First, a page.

Good ideas are the lifeblood of any business. Where do they come from? How do you know when you’ve had one? What do you do when they dry up?
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What was the last good idea you had? Maybe it was the idea to strike out on your own and, right now, that doesn’t seem like such a good idea…
However uncreative your business looks on the surface, having and nurturing ideas is a key part of keeping going. You might have the idea to launch a new product or product range or deliver what you currently do in a different format, to reach a whole new market or to stop doing something.
Ideas are a key part of my ONION coaching framework and I find that coaching sessions with my clients are often fertile times for great ideas to emerge and develop. For many clients part of my role is as a sounding board off which to bounce new ideas. I’m often privileged to be the first to see the outline of a new concept for a product or service and to help a client begin to flesh it out. For others the safety and challenge of our coaching sessions cause them to see things differently and generate great ideas for new or revised ways of doing things in their work or business. As I’ve listened, observed and collaborated on the the genesis, development and testing of these ideas, a few things have struck me.
- A good idea doesn’t necessarily have to lead to immediate explosive success. A good idea is simply one which helps you see or do things differently even if only for a short period of time. That ability to change your perspective is a precious one which allows any founder to see opportunities, spot gaps in the market or in your offering which leads to you and your business creating more value. So you know you’ve had a good idea when you find it giving you a fresh perspective on one or all aspects of your business even if you don’t decide to act on the specific idea itself.
2. A good idea invites you to stretch the bounds of what you previously thought possible. That sounds very grandiose but it can be an everyday change. Perhaps you’ve only ever used one sales channel for your product because, when you started, that was the one you were most comfortable using. You simply couldn’t imagine using anything else. Well, further down the line, you might want to consider exploring other sales channels either on your own or in partnership with others. Perhaps you’ve only ever dealt with a supplier or team member or your customers in one way, but a change of mindset gives you a good idea for how to approach these relationships differently.
3. A good idea builds on and reinvents reality. Again, this sounds grandiose but the best ideas take what’s already good and look to make it better. Good ideas aren’t always about novelty or being first, often they’re about execution and improvement, looking at what you’re doing well and tweaking or re-imagining it.Good ideas aren’t always about novelty or being first, often they’re about execution and improvement
4. A good idea gets better the more you chew it over. A sign that an idea is good is that it is robust enough to stand up to a little thought and scrutiny. That process might take a little time – not necessarily years or even months but certainly days and maybe weeks. A coaching session with a good Business Coach who knows how to ask the right questions can speed this up a bit but it doesn’t negate the value of taking time to chew over and probe your idea a little yourself before sharing it with others in your connectwork and taking criticism or questions as a welcome chance to test the idea’s robustness rather than as personal attacks.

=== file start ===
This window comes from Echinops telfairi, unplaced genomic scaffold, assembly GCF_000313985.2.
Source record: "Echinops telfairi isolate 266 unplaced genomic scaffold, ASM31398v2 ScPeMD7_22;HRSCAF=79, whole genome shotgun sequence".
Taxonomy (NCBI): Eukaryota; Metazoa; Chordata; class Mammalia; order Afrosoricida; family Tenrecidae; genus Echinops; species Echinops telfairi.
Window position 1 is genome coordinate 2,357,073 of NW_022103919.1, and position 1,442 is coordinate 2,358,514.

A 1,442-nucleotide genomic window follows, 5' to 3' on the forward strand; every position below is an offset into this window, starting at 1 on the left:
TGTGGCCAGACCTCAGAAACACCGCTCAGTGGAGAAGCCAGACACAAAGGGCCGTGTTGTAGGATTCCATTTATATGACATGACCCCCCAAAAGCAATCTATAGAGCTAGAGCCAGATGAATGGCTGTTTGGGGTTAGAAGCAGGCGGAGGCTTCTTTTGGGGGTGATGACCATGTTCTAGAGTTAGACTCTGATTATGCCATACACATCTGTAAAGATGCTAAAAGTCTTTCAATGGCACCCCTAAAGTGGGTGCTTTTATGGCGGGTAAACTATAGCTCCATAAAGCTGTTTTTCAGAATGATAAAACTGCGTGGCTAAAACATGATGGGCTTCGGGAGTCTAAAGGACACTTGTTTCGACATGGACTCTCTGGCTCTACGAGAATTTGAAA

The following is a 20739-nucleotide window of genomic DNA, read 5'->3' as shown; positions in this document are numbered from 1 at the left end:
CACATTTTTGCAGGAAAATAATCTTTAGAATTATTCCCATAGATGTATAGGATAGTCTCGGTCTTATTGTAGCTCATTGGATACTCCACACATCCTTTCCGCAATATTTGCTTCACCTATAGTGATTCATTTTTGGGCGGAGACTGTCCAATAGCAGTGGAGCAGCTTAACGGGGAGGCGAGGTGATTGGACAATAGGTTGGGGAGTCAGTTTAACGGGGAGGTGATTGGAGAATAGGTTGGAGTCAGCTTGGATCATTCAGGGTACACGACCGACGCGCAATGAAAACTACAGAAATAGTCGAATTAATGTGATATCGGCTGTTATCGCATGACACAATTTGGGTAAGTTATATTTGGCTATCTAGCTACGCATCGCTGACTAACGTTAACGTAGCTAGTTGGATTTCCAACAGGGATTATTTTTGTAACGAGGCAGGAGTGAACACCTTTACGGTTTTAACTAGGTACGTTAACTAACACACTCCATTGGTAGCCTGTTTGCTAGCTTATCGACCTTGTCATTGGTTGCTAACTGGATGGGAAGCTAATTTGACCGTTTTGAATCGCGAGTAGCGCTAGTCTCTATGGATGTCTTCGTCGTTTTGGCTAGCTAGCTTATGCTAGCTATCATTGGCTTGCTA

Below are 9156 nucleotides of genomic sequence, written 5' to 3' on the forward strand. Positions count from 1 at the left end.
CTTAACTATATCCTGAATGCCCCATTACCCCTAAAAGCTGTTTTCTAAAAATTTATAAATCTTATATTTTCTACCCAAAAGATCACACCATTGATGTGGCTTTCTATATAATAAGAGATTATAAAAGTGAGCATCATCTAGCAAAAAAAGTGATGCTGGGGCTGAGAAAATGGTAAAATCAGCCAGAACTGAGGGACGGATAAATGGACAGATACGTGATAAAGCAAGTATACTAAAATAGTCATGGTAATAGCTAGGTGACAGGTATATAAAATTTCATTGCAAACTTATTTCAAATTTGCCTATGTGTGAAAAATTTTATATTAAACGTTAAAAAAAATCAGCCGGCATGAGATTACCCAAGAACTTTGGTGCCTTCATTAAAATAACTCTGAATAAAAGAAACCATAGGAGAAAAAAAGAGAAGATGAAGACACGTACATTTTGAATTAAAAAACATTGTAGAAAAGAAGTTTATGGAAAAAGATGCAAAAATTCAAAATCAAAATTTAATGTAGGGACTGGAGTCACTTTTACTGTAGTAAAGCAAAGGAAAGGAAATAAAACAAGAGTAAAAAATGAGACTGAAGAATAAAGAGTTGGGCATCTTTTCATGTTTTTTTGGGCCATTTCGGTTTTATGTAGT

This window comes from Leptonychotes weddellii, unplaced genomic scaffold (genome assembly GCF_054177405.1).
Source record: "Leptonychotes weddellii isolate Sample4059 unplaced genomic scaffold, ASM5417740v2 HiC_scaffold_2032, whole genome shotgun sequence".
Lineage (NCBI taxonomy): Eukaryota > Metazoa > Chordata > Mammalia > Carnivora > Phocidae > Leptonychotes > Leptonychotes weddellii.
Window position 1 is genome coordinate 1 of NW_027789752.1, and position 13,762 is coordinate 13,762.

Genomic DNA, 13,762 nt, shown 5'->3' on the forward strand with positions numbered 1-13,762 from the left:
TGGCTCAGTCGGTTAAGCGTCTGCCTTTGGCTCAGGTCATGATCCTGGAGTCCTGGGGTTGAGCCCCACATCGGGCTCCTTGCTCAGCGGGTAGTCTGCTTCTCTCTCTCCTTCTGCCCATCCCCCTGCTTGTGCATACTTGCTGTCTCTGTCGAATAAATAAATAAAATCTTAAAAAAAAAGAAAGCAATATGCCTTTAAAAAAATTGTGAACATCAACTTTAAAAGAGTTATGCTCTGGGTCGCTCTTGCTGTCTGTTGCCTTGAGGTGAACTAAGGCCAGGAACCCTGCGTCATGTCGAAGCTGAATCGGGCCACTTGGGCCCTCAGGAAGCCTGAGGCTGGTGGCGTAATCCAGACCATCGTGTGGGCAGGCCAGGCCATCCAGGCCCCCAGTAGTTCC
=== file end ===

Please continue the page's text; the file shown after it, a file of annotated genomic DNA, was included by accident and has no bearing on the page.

5. A good idea evolves over time. Really good ideas often grow and flex to fit changing purposes, markets and situations. For instance, a new delivery channel that was too expensive three months ago might work now there’s more demand, raising the product price to cover that cost whilst also being able to deliver more.
6. Anyone can have a good idea – they are not the preserve of mad geniuses or business gurus. If you can look at the world, your work and your business and consider possibilities then you can have a good idea, one which has a positive impact on your business, its bottom line and numerous others.
7. Good ideas can come from anywhere. One CEO talks of the importance of wandering to the company’s car park and chatting to employees there as being part of nurturing his company’s culture of innovation and execution.
8. Finally, and following on from that, good ideas are about linkubation. I’ve coined that word to make the point that, although we think about great ideas as emerging fully formed and entirely original, one of the many wonders of the human brain is its ability to make surprising, productive links between supposedly unconnected things. In his classic, highly recommended (and wonderfully succinct) book, A Technique for Producing Ideas, renowned 1960s ad man James Webb Young comments that “the habit of mind which leads to a search for a relationship between facts becomes of the highest importance in the production of ideas…”.
These unexpected links are what bring about those “What if…?” ideas that grow and deepen businesses and impact the world far more widely. That’s why taking time to explore broadly beyond your immediate scope, to nurture your relationships beyond work and your outside interests isn’t just good for your overall wellbeing, it’s a very good idea if you want to keep having good ideas.